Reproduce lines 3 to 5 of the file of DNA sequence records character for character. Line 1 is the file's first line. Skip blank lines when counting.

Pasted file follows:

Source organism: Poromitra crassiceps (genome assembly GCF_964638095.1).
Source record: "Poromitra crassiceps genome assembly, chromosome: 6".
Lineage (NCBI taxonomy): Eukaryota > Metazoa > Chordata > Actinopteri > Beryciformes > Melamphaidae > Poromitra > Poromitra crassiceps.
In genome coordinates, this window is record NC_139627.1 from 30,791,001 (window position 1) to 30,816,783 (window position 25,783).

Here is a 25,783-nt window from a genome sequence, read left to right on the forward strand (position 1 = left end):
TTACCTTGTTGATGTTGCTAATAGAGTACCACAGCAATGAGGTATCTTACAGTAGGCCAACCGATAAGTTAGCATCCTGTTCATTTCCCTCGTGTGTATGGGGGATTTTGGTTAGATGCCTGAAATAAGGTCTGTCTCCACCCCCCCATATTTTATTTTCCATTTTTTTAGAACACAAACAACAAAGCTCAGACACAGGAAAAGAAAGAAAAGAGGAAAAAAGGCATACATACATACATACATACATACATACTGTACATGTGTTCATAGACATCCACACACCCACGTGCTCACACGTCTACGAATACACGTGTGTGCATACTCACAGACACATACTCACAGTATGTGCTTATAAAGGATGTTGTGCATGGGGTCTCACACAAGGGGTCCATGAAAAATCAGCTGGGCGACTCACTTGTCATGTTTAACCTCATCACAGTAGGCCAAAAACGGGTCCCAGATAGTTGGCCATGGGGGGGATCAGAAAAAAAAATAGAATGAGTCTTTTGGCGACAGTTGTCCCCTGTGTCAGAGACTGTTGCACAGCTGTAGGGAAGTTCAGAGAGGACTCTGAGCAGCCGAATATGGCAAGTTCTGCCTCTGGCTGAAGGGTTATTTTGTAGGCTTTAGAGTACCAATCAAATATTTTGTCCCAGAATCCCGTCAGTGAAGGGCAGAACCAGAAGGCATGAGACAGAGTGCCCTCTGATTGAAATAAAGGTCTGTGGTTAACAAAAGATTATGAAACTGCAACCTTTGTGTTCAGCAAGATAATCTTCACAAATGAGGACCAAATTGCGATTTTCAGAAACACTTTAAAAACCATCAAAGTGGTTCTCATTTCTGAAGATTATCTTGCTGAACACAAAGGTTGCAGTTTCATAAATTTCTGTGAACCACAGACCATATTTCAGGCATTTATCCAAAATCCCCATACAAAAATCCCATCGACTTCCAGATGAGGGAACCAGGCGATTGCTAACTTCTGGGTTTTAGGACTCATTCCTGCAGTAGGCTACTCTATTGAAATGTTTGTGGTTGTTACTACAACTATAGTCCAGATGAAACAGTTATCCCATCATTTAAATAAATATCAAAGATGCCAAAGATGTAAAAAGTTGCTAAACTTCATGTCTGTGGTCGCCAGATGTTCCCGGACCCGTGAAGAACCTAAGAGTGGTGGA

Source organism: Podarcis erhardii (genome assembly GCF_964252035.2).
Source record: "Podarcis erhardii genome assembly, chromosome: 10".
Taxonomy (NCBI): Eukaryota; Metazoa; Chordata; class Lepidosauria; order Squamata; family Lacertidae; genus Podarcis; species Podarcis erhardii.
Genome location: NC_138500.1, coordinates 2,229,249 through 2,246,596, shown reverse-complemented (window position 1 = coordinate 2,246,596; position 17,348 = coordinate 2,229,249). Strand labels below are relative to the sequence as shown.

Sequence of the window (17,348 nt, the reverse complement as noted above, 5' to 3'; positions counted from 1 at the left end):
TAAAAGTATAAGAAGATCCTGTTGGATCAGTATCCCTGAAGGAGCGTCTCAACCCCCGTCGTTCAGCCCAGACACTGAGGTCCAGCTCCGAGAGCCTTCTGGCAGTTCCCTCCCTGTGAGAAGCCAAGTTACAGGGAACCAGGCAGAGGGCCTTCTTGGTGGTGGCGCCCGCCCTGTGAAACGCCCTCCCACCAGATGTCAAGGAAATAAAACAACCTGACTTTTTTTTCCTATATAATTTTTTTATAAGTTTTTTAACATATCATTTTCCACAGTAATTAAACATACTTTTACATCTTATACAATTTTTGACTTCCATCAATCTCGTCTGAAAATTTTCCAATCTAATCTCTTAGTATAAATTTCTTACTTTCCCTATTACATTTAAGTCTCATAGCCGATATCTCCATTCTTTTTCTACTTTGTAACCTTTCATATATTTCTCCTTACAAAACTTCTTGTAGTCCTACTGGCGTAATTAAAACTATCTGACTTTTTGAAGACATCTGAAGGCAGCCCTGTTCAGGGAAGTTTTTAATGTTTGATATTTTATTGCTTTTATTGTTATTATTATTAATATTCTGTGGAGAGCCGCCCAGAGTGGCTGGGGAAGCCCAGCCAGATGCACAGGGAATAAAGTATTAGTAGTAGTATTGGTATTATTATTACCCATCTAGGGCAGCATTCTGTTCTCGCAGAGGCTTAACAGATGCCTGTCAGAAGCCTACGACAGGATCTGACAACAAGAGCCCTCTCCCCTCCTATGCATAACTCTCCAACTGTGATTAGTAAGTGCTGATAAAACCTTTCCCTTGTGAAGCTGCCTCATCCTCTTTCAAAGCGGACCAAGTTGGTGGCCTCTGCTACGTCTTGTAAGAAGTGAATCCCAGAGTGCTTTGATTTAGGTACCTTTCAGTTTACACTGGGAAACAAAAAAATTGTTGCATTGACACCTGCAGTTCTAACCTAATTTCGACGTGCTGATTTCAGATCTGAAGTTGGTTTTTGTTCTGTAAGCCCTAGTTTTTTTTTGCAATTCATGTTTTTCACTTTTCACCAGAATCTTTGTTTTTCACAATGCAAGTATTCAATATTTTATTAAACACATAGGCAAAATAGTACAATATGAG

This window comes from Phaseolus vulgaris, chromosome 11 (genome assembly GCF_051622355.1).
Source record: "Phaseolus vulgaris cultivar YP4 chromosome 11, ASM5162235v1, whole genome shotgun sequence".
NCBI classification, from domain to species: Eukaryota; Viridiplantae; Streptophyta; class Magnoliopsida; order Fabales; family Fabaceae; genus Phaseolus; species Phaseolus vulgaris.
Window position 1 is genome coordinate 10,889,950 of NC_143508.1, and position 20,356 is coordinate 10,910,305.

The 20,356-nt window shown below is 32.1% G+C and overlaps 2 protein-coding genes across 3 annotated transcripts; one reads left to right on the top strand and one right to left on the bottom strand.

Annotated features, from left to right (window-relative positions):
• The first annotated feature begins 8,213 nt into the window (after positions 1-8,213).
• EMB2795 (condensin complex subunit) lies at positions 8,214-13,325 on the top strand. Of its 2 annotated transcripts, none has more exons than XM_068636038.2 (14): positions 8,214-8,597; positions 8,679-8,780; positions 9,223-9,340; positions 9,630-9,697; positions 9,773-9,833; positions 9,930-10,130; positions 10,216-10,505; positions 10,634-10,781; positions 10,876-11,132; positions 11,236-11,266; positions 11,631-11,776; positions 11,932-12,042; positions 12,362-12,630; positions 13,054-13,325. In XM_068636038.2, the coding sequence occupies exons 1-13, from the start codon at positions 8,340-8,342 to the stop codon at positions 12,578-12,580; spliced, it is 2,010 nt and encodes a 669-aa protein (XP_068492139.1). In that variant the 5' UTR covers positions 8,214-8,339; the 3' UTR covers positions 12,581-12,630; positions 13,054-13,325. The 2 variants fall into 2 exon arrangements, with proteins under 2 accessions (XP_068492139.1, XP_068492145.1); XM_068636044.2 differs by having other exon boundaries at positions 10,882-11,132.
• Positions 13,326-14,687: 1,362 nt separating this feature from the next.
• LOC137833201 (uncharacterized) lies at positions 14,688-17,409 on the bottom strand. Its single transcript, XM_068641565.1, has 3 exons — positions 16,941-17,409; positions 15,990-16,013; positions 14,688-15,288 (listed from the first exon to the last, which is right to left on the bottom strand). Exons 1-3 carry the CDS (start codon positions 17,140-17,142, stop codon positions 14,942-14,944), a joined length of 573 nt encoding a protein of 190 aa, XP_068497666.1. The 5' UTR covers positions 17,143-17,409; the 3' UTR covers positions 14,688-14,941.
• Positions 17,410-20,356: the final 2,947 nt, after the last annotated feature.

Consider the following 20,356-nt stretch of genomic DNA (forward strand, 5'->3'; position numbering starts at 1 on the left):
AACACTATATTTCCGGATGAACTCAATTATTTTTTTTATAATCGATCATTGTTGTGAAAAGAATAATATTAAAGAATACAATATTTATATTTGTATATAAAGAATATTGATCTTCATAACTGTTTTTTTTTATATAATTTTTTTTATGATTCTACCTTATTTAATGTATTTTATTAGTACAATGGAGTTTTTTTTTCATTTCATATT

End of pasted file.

Lineage (NCBI taxonomy): Eukaryota > Metazoa > Chordata > Actinopteri > Beryciformes > Melamphaidae > Poromitra > Poromitra crassiceps.
In genome coordinates, this window is record NC_139627.1 from 30,791,001 (window position 1) to 30,816,783 (window position 25,783).

Here is a 25,783-nt window from a genome sequence, read left to right on the forward strand (position 1 = left end):